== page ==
It is essential that the MSA be of high quality; otherwise, the resulting tree structure is unlikely to accurately reflect functional relationships. We have observed empirically that potentially poor alignments can be reliably identified by calculating the average pairwise identity over the regions of the sequences that align to the HMM. If an MSA has an average pairwise identity of <27%, the family-building process is restarted around the seed using a more stringent BLAST E-value cutoff (1020). We find that ~5% of the PANTHER Version 3.0 families fail this first QA step and must be rebuilt.

Extended Cluster Building

The goal of this step is to extend the clusters to include as many related sequences as possible. This will (1) make the resulting HMMs much more powerful because there will be more “observed” sequences to provide residue substitution statistics, and (2) bring more sequences into the family trees, providing as much information as possible about relationships that biologist curators can use to infer function.

We use the initial family HMM to search for new cluster members. Because it would be computationally prohibitive to score the resulting HMMs against the entire NR protein set, we need to define a smaller “search set” of proteins that are potentially related to the seed. We take the seed and run PSI-BLAST for three iterations (using an E-value cutoff of 105), and define the search set as the set of all proteins that appear in any of the PSI-BLAST iterations (not just the final iteration, because for some seed sequences PSI-BLAST can “wander” to very different protein families). For this step, we filter out mutants from NR, but we allow fragments as they can provide additional observations to refine the HMM parameters.

We then score the initial HMM against the search set using SAM hmmscore (with the local alignment parameter -sw2). There is no length restriction to hits here—any protein is brought into the cluster if it shares even a local (partial) match to the HMM as long as the resulting alignment is of high quality. Empirically, we find that for most families, a related protein that has a SAM (NLL-NULL) score better than –100 (units are natural logarithms or “nats”) has a high-quality alignment, and sequences scoring better than this cutoff are added to the initial cluster to define the extended cluster.

Removing Overlapping Clusters

The family clustering procedure described above naturally produces overlapping clusters for many protein superfamilies. Our goal for clustering was to span protein space well, not necessarily to partition it such that each sequence can appear in only one family. Because of the domain arrangement of proteins, as well as the broad evolutionary distances spanned by some families, the rigorous partitioning approach does not provide as much context as the spanning approach. However, we do want to remove any clusters that are essentially completely contained in other clusters, biasing our set toward larger clusters. To do this, we sort the clusters from largest to smallest, and then go down this list to choose which clusters are accepted into the library. The largest cluster is automatically accepted. The next largest cluster is accepted if <90% of its sequences are contained in the set spanned by all accepted clusters; this step is iterated until all clusters have been either accepted or rejected. Because we allow up to 90% overlap in sequence clusters, there are several examples of overlapping PANTHER families (Fig. 2).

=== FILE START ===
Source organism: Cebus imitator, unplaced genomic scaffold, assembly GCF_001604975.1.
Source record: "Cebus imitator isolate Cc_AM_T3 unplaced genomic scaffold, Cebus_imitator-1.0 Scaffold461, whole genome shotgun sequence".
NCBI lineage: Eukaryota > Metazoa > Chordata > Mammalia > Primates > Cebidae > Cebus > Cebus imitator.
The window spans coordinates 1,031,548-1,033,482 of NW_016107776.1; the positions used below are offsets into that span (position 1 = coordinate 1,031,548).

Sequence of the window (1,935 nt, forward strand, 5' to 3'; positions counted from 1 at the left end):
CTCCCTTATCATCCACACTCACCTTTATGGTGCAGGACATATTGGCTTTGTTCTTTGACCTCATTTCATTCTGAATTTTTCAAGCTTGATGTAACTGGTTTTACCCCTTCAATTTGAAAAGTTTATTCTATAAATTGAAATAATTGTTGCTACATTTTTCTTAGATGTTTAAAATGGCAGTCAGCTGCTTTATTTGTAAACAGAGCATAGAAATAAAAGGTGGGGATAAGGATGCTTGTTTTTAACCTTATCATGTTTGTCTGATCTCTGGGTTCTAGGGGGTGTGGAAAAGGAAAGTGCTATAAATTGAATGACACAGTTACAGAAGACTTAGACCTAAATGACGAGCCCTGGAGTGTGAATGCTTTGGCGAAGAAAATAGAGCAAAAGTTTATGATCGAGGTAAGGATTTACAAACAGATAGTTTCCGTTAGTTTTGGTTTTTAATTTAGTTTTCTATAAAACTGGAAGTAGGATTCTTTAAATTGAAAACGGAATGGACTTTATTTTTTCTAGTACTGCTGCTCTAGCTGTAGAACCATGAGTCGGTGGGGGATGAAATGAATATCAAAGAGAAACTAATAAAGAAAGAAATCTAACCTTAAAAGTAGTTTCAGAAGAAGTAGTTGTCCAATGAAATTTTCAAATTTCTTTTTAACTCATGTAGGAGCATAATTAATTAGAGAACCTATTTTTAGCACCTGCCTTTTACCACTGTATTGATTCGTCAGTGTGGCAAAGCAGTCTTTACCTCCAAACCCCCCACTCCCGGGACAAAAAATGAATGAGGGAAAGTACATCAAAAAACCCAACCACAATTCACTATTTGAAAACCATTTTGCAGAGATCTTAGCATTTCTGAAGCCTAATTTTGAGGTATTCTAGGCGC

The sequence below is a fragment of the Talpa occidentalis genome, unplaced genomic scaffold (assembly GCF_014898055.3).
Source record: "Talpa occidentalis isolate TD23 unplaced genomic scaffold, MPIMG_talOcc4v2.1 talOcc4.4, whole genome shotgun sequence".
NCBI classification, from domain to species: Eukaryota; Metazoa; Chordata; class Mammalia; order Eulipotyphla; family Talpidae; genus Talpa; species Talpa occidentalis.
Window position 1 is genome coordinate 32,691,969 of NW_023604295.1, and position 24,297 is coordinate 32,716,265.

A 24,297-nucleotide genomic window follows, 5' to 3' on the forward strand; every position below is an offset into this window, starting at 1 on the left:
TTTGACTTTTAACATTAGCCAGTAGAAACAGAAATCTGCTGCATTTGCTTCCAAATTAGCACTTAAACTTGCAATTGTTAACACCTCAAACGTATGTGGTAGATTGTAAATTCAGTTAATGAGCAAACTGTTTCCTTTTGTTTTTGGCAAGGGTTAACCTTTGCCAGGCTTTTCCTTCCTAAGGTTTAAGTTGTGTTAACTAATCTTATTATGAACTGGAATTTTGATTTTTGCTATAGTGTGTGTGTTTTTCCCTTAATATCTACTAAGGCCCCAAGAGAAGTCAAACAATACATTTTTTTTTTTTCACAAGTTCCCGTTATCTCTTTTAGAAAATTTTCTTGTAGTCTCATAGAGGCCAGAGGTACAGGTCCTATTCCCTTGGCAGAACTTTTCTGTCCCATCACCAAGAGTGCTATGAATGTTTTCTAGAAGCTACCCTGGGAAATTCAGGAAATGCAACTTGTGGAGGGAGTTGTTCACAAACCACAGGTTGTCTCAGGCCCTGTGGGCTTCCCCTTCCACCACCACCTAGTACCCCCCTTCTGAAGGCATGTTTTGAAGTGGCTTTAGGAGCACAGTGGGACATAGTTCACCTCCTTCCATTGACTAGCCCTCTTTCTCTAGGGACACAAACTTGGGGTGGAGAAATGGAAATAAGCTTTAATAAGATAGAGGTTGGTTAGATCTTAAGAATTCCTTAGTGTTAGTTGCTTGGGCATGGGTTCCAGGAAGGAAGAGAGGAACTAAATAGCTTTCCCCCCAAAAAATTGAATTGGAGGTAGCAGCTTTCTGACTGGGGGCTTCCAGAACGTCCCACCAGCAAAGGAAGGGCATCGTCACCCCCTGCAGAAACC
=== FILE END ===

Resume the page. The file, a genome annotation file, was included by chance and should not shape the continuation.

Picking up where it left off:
Family MSA Building and HMM Re-estimation

The goal of this stage is to obtain a multiple sequence alignment for the extended cluster, and to re-estimate the parameters of the family HMM given all of the new sequences brought into the cluster during the extension step.

The final multiple sequence alignment for the family (the sequences in the extended cluster) is then created. Sequences are aligned (using SAM align2model) to the HMM from the initial cluster to produce a multiple sequence alignment. Recall that the extension process can bring in proteins that only match locally (over a single region, such as a domain) if the match is close enough to pass the score threshold. Therefore, it is critical that this alignment step be a local–local, or Smith-Waterman, type of alignment. Sequences are then reweighted as above, and these weights are used to re-estimate the family HMM parameters from the final multiple sequence alignment (using modelfromalign). Note that, unlike for the initial temporary HMM, the model length is constrained to remain the same as in the initial model. Because the extended alignment is local, poor or truncated statistical models can often result if the model length is allowed to vary during this step.